Asia on the page: 5 Asia-Pacific writing festivals

The Dalai Lama, left, listens to one of his biographers, Pico Iyer at one of the sessions on the opening day of India’s Jaipur Literature Festival in Jaipur, India, Thursday, Jan. 24, 2013. This year’s festival will also feature author Zoe Heller and Booker Prize winner Howard Jacobson. (AP Photo/Deepak Sharma)

FOR those that have a penchant for reading and writing, travel encompassing something of the literary world can be an ideal way to incorporate something more high brow into your travel schedule, meet inspiring writers and thinkers, and experience local culture, food and sights. Writers festivals are great forums for discussion and ideas and encompass local literary culture.

Thanks to a burgeoning interest in these events there are now plenty of good selections of writers festivals across Asia. Here are just some to consider scheduling into your next travel schedule.

Jaipur Literary Festival, India

Organisers call this the largest free literary festival on earth and promise to bring together the best of South Asia’s writers. Given it was started by famed British authoor Will Dalrymple, it is bound to deliver. Nobel laureates, Man Booker prize winners and local language writers all come to Jaipur for five days every January for this festival for readings, debates and discussions. The location is one of the highlights itself – the beautiful Diggi Palace.
When: January every year
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The Bookworm International Literary Festival, Beijing, China

The Bookworm Literary Festival in Beijing is a “celebration of literature and ideas” and they pack in the events to connect the 100 plus Chinese and international writers and thinkers that descend on the Chinese capital for two weeks every March. Asia is the focus of all workshops and the 300 events that take place during this festival. Come to hear about Beijing poetry, sexual openness, adventure travel in Asia and more.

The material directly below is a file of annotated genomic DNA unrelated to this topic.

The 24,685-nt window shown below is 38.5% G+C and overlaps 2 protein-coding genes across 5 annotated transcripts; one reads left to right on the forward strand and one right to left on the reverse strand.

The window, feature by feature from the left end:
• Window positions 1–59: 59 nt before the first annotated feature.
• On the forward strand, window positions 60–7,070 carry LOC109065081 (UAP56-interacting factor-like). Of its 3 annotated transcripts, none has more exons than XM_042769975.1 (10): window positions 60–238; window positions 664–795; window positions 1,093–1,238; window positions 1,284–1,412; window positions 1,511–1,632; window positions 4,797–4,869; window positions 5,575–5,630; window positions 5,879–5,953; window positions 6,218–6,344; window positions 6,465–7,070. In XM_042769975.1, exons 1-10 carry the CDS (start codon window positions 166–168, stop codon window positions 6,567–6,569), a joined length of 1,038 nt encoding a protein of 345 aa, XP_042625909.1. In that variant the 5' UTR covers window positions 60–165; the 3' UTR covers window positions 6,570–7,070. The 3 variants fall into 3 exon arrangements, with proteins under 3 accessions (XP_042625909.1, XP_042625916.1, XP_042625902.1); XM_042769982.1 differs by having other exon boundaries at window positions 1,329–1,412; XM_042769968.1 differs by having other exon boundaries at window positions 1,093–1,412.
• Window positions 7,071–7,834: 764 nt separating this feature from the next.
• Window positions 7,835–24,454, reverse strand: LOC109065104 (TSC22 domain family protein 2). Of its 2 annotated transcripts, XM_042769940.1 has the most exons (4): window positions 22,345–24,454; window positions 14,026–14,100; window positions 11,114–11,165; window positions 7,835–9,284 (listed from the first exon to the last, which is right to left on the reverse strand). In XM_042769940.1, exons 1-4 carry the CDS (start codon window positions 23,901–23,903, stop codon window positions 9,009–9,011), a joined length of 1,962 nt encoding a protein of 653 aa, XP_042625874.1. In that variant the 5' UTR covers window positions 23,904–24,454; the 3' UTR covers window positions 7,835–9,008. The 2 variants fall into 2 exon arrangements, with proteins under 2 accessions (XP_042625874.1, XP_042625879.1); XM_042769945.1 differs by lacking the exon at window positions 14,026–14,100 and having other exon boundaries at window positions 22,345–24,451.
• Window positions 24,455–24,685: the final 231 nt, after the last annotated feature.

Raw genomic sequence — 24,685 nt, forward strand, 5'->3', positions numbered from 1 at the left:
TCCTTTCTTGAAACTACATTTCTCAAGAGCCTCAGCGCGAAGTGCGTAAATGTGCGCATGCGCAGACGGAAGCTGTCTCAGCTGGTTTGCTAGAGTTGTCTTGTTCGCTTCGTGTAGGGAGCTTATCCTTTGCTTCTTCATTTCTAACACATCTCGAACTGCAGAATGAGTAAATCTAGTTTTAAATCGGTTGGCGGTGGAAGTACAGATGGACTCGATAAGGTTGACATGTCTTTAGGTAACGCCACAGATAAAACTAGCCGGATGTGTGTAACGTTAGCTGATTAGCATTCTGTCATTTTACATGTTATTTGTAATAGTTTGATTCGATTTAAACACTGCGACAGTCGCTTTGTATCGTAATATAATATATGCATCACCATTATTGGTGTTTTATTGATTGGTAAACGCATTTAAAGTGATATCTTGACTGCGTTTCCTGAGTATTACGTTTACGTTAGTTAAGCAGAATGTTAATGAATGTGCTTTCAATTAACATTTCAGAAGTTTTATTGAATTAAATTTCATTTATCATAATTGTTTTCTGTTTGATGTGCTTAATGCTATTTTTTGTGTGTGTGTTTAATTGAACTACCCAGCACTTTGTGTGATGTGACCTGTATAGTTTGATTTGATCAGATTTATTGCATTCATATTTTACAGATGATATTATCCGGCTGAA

When: March each year
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Ubud Writers and Readers Festival, Bali, Indonesia

This is a festival that Lonely Planet co-founders Tony and Maureen Wheeler attend regularly. And Ubud’s beautiful climate is no doubt part of the attraction. This festival not only brings together great thinkers and writers but it’s also highly sociable and the long-table lunches and sundowner events make it even more popular. Ubud is a particularly delightful place and there are plenty of opportunities to get out and explore as well – a trip through nearby paddy fields while you’re here is a must, or a visit to a local temple or an invigorating yoga session.

When: October each year
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Pic: Natasha von Geldern.


Melbourne Writers Festival, Australia

Melbourne is considered one of Australia’s most creative cities so the inclusion of this literary festival in this list is an obvious choice. Melbourne has a busy calendar of writing events, but the writer’s festival is a good one to add to your calendar for all its thought-provoking and interesting events that can include anything from the latest literary blockbuster to discussions on climate change, TV shows or even the night sky.

When: August each year
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Mussoorie Writers Festival, India

This is one of the newer festivals on the writers festival circuit, but its beautiful location is enough reason to recommend it. It also has quite a niche market appeal, given it’s not as famous a location as some of the places listed above. However Mussoorie has long been on the literary page thanks to its its pleasant climate, colourful history and beautiful location. Indian and ex-pat writers have lived and worked here and local bookstores are both well stocked with an incredible array of literary choices from across India and Asia and even feature book signings by famed local writers. The writers festival here celebrates Himalayan culture, natural history and exploration. It is also designed to inspire local students and mountain enthusiasts to get out and discover the Himalayas. It is held in conjunction with the annual Mussoorie half marathon and each year organisers choose a different theme. The 2015 theme was “Women and Mountains” with the idea of highlighting the role of women in the region.


Mussooorie. Pic: Joanne Lane,

When: October each year

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